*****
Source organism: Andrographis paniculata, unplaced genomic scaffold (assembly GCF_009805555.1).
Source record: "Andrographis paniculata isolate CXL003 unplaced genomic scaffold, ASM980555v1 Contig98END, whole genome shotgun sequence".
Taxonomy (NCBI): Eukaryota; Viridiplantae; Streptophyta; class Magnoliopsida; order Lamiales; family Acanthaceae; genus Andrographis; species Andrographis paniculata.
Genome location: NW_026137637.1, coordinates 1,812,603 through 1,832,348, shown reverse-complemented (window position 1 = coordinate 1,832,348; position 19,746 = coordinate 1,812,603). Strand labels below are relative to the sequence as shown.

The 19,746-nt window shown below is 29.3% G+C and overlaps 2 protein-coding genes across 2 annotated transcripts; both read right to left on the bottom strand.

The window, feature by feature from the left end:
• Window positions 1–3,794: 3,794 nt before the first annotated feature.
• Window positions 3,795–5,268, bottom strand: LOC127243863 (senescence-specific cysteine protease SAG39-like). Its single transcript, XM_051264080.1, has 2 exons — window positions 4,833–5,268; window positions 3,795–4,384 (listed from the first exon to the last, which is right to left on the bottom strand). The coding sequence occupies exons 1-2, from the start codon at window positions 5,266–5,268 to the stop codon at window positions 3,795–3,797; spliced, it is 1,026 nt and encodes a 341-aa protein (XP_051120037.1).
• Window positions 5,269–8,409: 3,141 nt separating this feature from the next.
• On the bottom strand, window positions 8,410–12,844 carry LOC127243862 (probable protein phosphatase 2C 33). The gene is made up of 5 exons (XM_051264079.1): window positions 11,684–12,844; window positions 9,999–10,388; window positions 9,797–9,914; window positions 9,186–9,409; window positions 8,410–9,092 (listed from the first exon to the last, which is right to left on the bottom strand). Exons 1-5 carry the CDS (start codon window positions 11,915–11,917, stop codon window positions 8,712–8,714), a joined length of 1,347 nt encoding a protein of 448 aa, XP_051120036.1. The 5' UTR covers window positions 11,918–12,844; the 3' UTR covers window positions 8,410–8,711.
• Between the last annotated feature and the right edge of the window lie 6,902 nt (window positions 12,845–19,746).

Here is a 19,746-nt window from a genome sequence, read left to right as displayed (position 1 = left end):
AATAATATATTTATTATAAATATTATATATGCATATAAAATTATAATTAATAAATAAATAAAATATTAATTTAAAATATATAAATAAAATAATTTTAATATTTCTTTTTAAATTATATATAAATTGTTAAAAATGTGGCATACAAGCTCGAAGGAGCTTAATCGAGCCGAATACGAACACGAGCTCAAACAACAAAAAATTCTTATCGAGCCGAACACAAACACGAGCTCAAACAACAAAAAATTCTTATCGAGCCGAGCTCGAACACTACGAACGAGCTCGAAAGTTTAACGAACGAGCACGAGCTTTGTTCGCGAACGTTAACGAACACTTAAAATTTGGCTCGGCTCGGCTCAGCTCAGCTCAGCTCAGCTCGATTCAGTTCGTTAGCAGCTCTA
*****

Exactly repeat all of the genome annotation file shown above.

Source organism: Andrographis paniculata, unplaced genomic scaffold (assembly GCF_009805555.1).
Source record: "Andrographis paniculata isolate CXL003 unplaced genomic scaffold, ASM980555v1 Contig98END, whole genome shotgun sequence".
Taxonomy (NCBI): Eukaryota; Viridiplantae; Streptophyta; class Magnoliopsida; order Lamiales; family Acanthaceae; genus Andrographis; species Andrographis paniculata.
Genome location: NW_026137637.1, coordinates 1,812,603 through 1,832,348, shown reverse-complemented (window position 1 = coordinate 1,832,348; position 19,746 = coordinate 1,812,603). Strand labels below are relative to the sequence as shown.

The 19,746-nt window shown below is 29.3% G+C and overlaps 2 protein-coding genes across 2 annotated transcripts; both read right to left on the bottom strand.

The window, feature by feature from the left end:
• Window positions 1–3,794: 3,794 nt before the first annotated feature.
• Window positions 3,795–5,268, bottom strand: LOC127243863 (senescence-specific cysteine protease SAG39-like). Its single transcript, XM_051264080.1, has 2 exons — window positions 4,833–5,268; window positions 3,795–4,384 (listed from the first exon to the last, which is right to left on the bottom strand). The coding sequence occupies exons 1-2, from the start codon at window positions 5,266–5,268 to the stop codon at window positions 3,795–3,797; spliced, it is 1,026 nt and encodes a 341-aa protein (XP_051120037.1).
• Window positions 5,269–8,409: 3,141 nt separating this feature from the next.
• On the bottom strand, window positions 8,410–12,844 carry LOC127243862 (probable protein phosphatase 2C 33). The gene is made up of 5 exons (XM_051264079.1): window positions 11,684–12,844; window positions 9,999–10,388; window positions 9,797–9,914; window positions 9,186–9,409; window positions 8,410–9,092 (listed from the first exon to the last, which is right to left on the bottom strand). Exons 1-5 carry the CDS (start codon window positions 11,915–11,917, stop codon window positions 8,712–8,714), a joined length of 1,347 nt encoding a protein of 448 aa, XP_051120036.1. The 5' UTR covers window positions 11,918–12,844; the 3' UTR covers window positions 8,410–8,711.
• Between the last annotated feature and the right edge of the window lie 6,902 nt (window positions 12,845–19,746).

Here is a 19,746-nt window from a genome sequence, read left to right as displayed (position 1 = left end):
AATAATATATTTATTATAAATATTATATATGCATATAAAATTATAATTAATAAATAAATAAAATATTAATTTAAAATATATAAATAAAATAATTTTAATATTTCTTTTTAAATTATATATAAATTGTTAAAAATGTGGCATACAAGCTCGAAGGAGCTTAATCGAGCCGAATACGAACACGAGCTCAAACAACAAAAAATTCTTATCGAGCCGAACACAAACACGAGCTCAAACAACAAAAAATTCTTATCGAGCCGAGCTCGAACACTACGAACGAGCTCGAAAGTTTAACGAACGAGCACGAGCTTTGTTCGCGAACGTTAACGAACACTTAAAATTTGGCTCGGCTCGGCTCAGCTCAGCTCAGCTCAGCTCGATTCAGTTCGTTAGCAGCTCTA